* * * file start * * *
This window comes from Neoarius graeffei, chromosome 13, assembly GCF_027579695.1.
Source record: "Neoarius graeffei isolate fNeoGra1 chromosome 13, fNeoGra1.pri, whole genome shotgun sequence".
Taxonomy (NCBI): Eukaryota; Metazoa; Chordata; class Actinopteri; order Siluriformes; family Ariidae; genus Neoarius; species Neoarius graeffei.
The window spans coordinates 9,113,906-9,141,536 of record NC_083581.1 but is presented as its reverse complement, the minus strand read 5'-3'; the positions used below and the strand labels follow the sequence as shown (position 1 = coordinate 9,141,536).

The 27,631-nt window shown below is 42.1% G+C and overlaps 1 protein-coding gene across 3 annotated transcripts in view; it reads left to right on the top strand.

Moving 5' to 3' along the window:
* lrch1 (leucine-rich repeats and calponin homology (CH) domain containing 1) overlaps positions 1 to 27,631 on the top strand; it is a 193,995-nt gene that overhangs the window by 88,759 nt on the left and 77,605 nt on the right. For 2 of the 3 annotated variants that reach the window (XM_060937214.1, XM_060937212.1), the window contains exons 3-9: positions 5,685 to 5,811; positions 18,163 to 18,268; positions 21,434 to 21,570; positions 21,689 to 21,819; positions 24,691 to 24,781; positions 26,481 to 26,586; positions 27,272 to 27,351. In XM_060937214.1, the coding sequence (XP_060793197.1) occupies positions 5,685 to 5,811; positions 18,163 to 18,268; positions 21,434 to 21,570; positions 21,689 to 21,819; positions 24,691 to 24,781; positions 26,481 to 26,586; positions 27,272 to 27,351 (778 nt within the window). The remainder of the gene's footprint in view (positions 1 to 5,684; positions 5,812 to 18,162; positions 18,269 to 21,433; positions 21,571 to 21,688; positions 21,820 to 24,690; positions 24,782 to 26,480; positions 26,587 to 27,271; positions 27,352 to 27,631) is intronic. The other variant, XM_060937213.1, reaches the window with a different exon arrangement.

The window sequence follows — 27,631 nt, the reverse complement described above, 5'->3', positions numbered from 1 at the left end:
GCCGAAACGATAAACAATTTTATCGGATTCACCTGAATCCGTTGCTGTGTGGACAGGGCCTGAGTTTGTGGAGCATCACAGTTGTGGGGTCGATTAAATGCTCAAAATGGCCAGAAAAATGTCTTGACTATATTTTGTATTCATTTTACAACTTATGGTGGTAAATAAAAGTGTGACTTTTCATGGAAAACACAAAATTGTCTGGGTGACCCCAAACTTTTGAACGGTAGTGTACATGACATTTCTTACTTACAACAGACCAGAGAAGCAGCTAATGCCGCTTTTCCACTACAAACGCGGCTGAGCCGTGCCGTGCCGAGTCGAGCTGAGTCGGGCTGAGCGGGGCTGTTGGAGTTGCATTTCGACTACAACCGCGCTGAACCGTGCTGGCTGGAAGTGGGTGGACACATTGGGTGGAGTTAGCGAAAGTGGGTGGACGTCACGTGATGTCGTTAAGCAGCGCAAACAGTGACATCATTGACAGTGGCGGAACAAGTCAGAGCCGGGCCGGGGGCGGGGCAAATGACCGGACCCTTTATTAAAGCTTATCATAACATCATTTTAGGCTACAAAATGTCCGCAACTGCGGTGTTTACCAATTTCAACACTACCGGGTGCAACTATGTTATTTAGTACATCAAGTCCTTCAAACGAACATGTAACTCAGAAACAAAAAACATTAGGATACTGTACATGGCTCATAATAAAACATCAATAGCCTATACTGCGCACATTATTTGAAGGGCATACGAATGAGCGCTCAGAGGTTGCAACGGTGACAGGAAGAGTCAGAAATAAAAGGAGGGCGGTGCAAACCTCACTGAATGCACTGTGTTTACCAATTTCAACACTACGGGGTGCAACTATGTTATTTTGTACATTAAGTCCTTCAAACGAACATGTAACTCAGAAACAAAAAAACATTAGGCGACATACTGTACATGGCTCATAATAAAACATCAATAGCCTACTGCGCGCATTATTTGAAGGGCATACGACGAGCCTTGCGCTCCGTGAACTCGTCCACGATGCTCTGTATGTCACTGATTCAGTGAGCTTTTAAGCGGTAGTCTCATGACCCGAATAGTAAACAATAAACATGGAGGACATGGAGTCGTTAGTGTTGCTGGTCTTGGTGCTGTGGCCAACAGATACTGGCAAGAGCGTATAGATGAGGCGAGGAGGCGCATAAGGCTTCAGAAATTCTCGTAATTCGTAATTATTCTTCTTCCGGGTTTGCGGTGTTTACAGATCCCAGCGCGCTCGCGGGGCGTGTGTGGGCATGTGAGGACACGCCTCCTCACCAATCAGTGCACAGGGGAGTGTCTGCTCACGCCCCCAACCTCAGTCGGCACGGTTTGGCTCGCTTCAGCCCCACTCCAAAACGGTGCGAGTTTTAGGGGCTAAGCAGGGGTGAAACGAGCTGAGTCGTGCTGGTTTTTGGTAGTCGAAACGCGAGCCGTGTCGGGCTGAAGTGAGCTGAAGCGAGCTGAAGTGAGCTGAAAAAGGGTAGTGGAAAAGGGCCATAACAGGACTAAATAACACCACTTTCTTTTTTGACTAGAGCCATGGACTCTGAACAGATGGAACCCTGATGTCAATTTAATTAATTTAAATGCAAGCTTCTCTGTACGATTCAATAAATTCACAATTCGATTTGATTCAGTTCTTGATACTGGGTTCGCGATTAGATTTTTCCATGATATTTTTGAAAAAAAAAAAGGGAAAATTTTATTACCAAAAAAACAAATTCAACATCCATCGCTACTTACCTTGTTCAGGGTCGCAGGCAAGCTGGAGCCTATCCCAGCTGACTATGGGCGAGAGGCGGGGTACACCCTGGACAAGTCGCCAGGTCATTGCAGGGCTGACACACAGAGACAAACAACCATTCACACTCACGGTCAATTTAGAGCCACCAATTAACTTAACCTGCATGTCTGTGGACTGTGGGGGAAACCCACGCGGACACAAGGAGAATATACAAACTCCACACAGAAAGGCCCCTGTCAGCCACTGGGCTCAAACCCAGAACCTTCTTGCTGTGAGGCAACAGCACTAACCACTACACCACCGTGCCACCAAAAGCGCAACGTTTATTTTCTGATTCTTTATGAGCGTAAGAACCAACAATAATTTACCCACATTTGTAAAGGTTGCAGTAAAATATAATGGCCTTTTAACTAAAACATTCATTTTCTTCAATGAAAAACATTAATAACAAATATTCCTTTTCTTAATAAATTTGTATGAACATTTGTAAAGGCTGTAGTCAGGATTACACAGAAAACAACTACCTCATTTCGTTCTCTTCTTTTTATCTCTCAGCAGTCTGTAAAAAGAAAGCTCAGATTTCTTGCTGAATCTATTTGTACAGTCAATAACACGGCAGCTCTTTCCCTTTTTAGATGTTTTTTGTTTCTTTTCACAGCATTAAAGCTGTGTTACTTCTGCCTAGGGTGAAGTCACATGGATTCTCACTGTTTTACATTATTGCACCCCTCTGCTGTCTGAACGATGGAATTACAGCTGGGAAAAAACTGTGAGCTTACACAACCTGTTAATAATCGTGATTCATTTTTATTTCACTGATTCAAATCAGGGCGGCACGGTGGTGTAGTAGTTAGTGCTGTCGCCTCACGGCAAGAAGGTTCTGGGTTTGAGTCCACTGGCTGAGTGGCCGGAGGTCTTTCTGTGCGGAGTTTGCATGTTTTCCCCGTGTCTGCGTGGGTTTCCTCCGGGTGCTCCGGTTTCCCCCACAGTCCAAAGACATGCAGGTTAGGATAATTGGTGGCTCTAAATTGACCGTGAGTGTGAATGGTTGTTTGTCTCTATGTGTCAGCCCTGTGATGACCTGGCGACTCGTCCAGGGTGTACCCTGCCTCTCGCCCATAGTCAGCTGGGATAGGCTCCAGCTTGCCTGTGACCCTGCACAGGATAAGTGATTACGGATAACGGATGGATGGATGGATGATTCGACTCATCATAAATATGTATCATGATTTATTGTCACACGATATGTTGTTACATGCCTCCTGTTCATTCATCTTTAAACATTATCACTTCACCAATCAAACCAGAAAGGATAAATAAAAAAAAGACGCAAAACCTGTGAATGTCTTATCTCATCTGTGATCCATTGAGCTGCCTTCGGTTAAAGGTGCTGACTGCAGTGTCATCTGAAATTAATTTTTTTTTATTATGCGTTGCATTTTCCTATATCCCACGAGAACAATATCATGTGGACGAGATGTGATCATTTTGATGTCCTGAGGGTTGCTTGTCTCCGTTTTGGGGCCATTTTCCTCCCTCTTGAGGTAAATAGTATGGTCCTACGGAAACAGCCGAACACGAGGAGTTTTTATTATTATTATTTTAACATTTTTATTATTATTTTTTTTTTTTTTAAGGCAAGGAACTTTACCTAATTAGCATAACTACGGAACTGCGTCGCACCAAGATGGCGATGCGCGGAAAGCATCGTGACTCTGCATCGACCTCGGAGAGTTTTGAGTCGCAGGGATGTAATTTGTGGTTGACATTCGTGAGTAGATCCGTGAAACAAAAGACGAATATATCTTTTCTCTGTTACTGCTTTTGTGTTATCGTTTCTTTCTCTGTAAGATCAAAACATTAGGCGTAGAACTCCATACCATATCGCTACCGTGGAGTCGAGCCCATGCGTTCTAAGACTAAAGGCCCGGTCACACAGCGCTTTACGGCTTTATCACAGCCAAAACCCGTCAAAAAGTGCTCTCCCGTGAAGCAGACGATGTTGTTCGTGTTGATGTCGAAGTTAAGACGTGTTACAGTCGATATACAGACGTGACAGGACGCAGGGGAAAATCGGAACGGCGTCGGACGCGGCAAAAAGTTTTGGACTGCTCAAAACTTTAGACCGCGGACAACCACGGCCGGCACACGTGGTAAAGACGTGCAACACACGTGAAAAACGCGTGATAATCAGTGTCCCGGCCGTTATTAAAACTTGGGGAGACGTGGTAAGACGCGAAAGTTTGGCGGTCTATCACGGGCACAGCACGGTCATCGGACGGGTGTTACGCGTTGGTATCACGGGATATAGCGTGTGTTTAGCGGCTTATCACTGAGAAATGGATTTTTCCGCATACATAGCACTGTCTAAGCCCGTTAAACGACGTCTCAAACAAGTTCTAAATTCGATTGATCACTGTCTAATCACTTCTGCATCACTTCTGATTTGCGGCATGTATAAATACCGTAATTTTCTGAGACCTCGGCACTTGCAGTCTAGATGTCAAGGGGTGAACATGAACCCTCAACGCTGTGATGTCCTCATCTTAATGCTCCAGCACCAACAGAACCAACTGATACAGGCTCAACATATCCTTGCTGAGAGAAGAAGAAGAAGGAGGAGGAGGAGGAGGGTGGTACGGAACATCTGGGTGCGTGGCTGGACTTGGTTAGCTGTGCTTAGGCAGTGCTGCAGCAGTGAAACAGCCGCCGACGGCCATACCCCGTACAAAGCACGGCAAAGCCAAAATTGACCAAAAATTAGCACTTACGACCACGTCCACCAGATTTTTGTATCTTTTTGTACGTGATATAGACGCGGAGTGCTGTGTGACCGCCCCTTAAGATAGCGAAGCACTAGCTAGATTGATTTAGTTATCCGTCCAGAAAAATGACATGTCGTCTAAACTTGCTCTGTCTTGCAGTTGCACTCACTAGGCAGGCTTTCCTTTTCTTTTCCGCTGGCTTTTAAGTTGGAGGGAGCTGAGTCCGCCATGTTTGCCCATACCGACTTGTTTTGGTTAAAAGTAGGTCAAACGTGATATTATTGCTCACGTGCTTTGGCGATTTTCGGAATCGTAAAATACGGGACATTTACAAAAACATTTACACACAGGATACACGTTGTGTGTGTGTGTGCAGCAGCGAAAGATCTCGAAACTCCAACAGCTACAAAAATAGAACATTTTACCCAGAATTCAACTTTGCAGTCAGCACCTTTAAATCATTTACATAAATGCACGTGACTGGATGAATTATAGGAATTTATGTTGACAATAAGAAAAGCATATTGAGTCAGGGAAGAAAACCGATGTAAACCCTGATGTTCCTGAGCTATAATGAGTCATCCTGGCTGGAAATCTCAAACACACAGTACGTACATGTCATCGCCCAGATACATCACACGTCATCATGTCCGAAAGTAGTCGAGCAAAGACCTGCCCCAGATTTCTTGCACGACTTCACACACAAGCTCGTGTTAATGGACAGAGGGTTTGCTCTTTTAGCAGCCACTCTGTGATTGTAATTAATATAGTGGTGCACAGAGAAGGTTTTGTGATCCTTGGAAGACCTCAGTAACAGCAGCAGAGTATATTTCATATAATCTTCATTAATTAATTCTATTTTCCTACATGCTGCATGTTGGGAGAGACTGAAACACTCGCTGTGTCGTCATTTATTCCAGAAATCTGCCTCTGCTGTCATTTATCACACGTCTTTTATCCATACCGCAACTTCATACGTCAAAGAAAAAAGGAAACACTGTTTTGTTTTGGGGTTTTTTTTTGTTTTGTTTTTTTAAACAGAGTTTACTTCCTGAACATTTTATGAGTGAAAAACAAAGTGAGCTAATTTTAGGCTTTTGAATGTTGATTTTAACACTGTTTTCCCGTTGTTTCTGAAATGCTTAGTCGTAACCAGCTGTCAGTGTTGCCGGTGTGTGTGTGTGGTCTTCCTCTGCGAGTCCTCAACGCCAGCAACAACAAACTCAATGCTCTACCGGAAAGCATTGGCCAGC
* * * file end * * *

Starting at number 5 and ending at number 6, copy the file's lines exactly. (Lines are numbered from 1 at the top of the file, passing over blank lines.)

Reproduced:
The 27,631-nt window shown below is 42.1% G+C and overlaps 1 protein-coding gene across 3 annotated transcripts in view; it reads left to right on the top strand.

Moving 5' to 3' along the window: